How Must-Have Are Those Swanky Sunglasses, Really?

Pharrell Williams i i

What do Pharrell Williams' Chanel shades tell me about him? He's fashion conscious and on-trend, and probably doesn't have to care how expensive they are. Katy Winn/AP hide caption

itoggle caption Katy Winn/AP
Pharrell Williams

What do Pharrell Williams' Chanel shades tell me about him? He's fashion conscious and on-trend, and probably doesn't have to care how expensive they are.

Katy Winn/AP

In some ways, I truly believe your sunglasses say more about you than any other way you choose to dress and/or accessorize. Imitation wayfarers in a vibrant hue? You're probably a lot of fun to be around, and like attention.  Polarized Costa del Mars tell me you might be an outdoorsman, a fisherwoman or a hunter. I personally prefer classic Ray-Ban aviators, which I like to think make me look cool and put-together (a pipe dream as soon as you look away from my glasses, but hey, a girl can dream).  Right or wrong, the eyes are the window to the soul, so the shades matter (sorry, I had to).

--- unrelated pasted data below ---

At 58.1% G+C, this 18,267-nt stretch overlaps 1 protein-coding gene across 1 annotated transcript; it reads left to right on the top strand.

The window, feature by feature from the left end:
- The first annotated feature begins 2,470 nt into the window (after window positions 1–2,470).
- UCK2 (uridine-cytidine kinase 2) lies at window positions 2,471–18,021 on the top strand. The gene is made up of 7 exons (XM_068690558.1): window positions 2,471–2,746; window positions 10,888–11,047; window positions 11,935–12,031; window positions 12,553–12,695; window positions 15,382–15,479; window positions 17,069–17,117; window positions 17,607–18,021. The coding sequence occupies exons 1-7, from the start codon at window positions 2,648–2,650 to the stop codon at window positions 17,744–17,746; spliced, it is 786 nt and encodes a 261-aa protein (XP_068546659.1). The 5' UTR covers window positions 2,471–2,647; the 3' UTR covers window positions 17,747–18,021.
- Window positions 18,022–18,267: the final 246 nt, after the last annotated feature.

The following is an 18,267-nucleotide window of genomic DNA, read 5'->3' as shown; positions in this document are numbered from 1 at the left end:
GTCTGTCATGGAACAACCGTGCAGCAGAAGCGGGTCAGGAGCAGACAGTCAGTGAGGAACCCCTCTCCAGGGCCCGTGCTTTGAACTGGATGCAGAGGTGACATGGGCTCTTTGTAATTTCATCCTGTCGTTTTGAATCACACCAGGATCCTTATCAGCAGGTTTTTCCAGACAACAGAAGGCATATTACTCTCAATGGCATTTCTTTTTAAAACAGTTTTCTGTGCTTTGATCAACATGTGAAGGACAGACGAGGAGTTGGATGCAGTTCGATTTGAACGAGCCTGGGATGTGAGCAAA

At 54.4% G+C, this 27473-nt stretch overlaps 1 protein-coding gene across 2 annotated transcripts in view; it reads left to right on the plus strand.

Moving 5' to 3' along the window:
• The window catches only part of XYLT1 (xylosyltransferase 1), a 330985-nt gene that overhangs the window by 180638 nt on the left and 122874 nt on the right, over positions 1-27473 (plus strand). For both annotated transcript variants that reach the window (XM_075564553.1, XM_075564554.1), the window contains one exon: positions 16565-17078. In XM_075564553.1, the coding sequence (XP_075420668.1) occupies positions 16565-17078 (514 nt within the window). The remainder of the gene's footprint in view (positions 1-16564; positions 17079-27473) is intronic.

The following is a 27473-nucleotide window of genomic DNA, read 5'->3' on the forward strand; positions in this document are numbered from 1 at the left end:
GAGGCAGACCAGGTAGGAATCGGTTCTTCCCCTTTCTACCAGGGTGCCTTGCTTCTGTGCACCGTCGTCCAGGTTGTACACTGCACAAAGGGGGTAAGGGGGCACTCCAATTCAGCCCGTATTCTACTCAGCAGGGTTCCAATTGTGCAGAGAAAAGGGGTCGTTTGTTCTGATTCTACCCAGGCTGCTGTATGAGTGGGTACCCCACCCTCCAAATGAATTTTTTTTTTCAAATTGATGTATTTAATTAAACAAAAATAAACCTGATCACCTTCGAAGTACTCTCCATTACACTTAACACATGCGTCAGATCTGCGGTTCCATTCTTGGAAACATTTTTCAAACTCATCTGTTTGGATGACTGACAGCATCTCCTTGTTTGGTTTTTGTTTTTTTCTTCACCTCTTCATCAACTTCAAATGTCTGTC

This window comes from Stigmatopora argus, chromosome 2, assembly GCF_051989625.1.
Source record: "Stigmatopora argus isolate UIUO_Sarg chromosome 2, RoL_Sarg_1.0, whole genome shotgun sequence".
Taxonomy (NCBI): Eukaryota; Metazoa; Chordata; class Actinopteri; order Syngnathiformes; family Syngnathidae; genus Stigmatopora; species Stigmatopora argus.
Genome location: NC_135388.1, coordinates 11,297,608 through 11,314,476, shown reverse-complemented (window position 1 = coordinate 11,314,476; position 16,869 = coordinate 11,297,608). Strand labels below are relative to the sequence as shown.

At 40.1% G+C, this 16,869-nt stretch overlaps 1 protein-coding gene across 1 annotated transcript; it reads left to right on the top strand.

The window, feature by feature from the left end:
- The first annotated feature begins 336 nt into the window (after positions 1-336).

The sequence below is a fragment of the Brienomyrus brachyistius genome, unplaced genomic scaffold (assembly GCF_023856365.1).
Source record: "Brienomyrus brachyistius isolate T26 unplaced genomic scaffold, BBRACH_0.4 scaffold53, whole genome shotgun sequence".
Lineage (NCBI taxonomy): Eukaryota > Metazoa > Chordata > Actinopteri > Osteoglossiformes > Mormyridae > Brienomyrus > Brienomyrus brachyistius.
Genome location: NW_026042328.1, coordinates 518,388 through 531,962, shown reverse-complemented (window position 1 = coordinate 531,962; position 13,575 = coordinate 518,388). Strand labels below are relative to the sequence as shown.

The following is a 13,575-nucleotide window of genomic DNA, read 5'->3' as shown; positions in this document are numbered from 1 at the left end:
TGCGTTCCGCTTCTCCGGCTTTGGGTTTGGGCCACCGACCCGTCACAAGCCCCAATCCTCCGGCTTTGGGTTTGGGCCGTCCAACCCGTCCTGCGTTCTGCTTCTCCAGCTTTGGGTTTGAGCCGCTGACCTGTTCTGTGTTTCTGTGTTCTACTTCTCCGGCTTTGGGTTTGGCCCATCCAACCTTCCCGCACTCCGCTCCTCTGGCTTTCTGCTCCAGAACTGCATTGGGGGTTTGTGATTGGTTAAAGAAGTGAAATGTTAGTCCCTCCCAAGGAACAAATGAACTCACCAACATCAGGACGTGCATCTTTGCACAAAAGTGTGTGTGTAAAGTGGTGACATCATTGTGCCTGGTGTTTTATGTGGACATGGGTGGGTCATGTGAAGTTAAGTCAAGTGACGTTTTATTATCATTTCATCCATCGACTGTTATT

Ok, we're about to take our serious turn now: enter the Wall Street Journal! Brett Arends wrote a great piece earlier this month about sunglasses, addressing the question what you're really getting when you shell out hundreds of dollars for the latest designer look.  The answer?

Do you prefer the "quality" of Ray-Ban to Oakley? Do you think Bulgari is better than Dolce & Gabbana, or Salvatore Ferragamo is better than Prada? Wake up. They're all made by one company, Italian manufacturer Luxottica — one of the biggest consumer companies that consumers have never heard of.

I knew a lot of the price of sunglasses is about the name plastered across the frame or the lens, but I had no idea my "Made in Italy" Ray-Bans had so much company. There's a lot more in Arends' piece about Luxottica's reach and profits, and he closes with an important caveat. If you tend to leave your sunnies on the beach, or just replace yearly to follow trends:

Over a lifetime these things add up. Indeed they compound. Even at, say, 4% interest, $200 a year over 50 years adds up to $30,000.

Ouch!

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